By this time the two were in the midst of a merry procession of girls from twelve to twenty, perhaps a third of them wearing the ceremon

ial dress.

"What a gay company they are!" Laura commented, as the procession followed a winding path through the woods, a few carrying lanterns. "Is there anything in the world, Anne, lovelier than a crowd of happy girls?"

"Nothing," her friend assented in a low tone. "And, Laura, if you could only see the difference a few days here make in some of the girls who have had all work and no play-like some of mine! It is so delightful to see them grow merry and glad day by day. But here we are. This is our Council Chamber."

"I want as many eyes as a spider so that I can look every way at once," Laura cried as the girls arranged themselves in a large circle. "What are those girls over there doing?"

"They are the Fire Makers. They were Wood Gatherers for over three months, and have met the requirements for the second class. Some of the others are to be made Fire Makers to-night. Watch Mary Walsh-the one rubbing two sticks. She will make fire without matches-or at least she will try to."

The girl, with one knee on the ground, was rubbing one stick briskly back and forth in the groove of another. A little group beside her watched her with eager interest, two of them holding lanterns, and Mrs. Royall stood near her, watch in hand. The talk and laughter had ceased as the circle formed, and now in silence, all eyes were centred on the girl. Faster and faster her hands moved to the accompaniment of a whining, scraping sound that rose at intervals to a shrill squeak. At last a tiny puff of smoke arose, and the girl blew carefully until she had a glowing spark, which she fed with tiny shreds of wood, until suddenly it blazed up brightly. Then, springing lightly to her feet, she stood erect, the flaming wood in her outstretched hand distinctly revealing her happy, triumphant face against the dark background of the pines.

There was a quick clamour of applause as Mrs. Royall announced, "Thirty seconds within the time limit, Mary. Well done! Now light the Council Fire."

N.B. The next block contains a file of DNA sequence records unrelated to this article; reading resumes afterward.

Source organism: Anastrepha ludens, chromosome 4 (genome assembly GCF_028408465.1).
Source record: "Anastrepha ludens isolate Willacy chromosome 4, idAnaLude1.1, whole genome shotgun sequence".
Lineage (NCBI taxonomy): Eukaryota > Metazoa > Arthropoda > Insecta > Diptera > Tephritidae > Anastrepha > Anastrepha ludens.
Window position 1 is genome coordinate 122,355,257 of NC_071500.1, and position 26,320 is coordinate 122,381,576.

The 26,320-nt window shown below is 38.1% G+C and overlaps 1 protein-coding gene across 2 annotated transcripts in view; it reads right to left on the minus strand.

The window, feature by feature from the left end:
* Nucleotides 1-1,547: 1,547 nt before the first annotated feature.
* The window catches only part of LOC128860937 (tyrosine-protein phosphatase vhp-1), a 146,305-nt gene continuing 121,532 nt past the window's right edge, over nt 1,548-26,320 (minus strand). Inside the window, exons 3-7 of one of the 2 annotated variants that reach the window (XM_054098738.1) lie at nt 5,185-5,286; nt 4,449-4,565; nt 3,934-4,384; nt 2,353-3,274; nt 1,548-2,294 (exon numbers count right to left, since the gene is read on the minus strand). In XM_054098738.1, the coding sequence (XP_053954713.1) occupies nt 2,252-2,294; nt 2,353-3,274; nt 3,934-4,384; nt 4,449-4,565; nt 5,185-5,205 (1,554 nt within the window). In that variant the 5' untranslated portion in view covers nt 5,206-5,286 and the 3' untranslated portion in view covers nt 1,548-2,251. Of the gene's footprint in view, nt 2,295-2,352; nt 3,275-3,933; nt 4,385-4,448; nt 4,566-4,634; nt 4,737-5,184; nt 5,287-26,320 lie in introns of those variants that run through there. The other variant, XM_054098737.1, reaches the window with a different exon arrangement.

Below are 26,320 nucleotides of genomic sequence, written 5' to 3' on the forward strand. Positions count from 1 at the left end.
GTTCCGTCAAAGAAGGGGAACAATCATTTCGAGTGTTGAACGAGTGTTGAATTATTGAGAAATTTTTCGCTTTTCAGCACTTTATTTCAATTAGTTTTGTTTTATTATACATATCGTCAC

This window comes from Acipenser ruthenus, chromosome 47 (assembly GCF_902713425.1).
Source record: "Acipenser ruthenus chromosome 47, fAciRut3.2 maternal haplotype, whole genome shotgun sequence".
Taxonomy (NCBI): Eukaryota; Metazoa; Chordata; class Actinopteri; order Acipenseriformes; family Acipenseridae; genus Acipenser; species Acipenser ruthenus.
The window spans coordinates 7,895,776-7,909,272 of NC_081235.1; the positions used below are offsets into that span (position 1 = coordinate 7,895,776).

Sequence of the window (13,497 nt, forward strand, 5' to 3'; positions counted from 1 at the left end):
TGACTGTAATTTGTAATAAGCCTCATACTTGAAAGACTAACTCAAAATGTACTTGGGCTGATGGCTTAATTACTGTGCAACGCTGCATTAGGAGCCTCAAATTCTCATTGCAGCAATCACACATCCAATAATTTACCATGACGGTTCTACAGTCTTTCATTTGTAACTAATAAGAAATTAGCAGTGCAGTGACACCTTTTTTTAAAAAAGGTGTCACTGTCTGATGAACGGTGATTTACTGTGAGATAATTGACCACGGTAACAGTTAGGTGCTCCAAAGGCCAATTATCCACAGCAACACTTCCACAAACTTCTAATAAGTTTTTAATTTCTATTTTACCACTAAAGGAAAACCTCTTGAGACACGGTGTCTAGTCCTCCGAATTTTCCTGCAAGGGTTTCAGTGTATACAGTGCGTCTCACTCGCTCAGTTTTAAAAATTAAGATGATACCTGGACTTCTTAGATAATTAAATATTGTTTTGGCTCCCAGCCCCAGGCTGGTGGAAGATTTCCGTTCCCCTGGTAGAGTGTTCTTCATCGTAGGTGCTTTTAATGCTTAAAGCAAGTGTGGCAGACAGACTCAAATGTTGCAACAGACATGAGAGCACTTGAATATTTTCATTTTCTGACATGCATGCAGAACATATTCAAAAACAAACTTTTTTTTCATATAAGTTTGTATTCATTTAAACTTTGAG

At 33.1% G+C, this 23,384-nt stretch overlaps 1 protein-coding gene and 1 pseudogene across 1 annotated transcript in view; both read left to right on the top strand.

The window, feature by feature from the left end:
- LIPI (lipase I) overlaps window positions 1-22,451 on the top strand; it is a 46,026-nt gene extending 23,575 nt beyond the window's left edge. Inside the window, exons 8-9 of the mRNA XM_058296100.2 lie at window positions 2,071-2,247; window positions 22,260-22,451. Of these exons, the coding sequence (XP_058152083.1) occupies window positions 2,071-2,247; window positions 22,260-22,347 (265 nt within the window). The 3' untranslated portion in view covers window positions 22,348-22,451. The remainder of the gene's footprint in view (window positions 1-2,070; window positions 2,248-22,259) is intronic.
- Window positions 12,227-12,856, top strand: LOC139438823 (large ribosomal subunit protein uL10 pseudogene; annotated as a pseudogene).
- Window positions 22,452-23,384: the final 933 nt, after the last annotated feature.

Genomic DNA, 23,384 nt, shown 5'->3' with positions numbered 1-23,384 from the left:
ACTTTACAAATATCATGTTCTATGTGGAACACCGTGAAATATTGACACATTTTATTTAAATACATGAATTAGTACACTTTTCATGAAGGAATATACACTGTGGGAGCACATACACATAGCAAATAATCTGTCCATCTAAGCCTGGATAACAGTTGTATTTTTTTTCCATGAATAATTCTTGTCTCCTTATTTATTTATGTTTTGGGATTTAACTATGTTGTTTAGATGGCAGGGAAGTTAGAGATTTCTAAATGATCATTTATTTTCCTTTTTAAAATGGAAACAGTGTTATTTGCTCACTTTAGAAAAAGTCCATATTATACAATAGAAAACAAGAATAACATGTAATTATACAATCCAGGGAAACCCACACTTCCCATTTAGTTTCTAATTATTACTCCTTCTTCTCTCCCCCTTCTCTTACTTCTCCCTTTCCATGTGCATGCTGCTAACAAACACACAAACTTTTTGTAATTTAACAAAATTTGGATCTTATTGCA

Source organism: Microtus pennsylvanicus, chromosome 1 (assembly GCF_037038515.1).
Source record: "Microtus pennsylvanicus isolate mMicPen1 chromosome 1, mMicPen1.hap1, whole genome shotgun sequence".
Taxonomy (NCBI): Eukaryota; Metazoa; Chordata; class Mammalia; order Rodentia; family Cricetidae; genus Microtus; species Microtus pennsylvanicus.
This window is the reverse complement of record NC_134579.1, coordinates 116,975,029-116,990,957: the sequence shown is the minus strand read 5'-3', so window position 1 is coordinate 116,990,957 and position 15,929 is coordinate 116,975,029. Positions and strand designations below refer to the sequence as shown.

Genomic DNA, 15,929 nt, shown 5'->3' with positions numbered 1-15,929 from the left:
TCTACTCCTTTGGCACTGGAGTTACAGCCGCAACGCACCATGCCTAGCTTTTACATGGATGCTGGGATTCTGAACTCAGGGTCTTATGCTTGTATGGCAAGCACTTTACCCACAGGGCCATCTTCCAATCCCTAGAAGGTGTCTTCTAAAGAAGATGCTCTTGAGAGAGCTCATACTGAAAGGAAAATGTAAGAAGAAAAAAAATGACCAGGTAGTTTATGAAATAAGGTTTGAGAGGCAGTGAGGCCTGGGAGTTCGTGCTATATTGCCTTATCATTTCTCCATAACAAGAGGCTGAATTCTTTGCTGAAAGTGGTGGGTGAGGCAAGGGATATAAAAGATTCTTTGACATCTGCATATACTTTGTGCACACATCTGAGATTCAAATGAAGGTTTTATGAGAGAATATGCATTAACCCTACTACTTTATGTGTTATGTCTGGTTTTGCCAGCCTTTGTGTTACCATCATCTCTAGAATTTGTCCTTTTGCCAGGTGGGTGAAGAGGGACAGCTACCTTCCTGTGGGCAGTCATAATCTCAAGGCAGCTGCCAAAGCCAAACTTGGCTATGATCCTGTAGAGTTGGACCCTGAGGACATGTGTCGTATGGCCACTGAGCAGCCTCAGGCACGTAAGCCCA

The girl stepped forward and touched her flaming brand to the wood that had been made ready by the other Fire Makers, and soon the flames began to blaze and crackle, filling the air with a spicy fragrance, and sending a vivid glow across the circle of intent young faces. Laura caught her breath as she looked around the circle.

"What a picture!" she whispered. "It is lovely-lovely!"

At a signal from Mrs. Royall the girls now gathered closer about the fire and began to chant all together,


Wohelo means love.

We love love, for love is the heart of life.

It is light and joy and sweetness,

Comradeship and all dear kinship.

Love is the joy of service so deep

That self is forgotten.

Wohelo means love.'"

Then louder swelled the chorus,

"'Wohelo for aye,

Wohelo for aye,

Wohelo, wohelo, wohelo for aye.'"

The last note was followed by a moment of utter silence; then one side of the circle chanted,

"'Wohelo for work!'"

and the opposite side flung back,

"'Wohelo for health!'"

and all together they chorused exultantly,

"'Wohelo, wohelo, wohelo for love!'"

Then in unison, led by Anne Wentworth, the beautiful Fire Ode was repeated,

"'O Fire!

Long years ago when our fathers fought with great

animals you were their great protection.

When they fought the cold of the cruel winter you

saved them.

When they needed food you changed the flesh of beasts

into savoury meat for them.

During all the ages your mysterious flame has been

a symbol to them for Spirit.

So, to-night, we light our fire in grateful remembrance

of the Great Spirit who gave you to us.'"

In a few clear-cut sentences Mrs. Royall spoke of the Camp Fire symbolism-of fire as the living, renewing, all-pervading element-"Our brother the fire, bright and pleasant, and very mighty and strong," as being the underlying spirit-the heart of this new order of the girls of America, as the hearth-fire is the heart of the home. She spoke of the brown chevron with the crossed sticks, the symbol of the Wood Gatherer, the blue and orange symbol of the Fire Maker, and the complete insignia combining both of these with the touch of white representing smoke from the flame, worn by the Torch Bearer, trying to make clear and vivid the beautiful meaning of it all.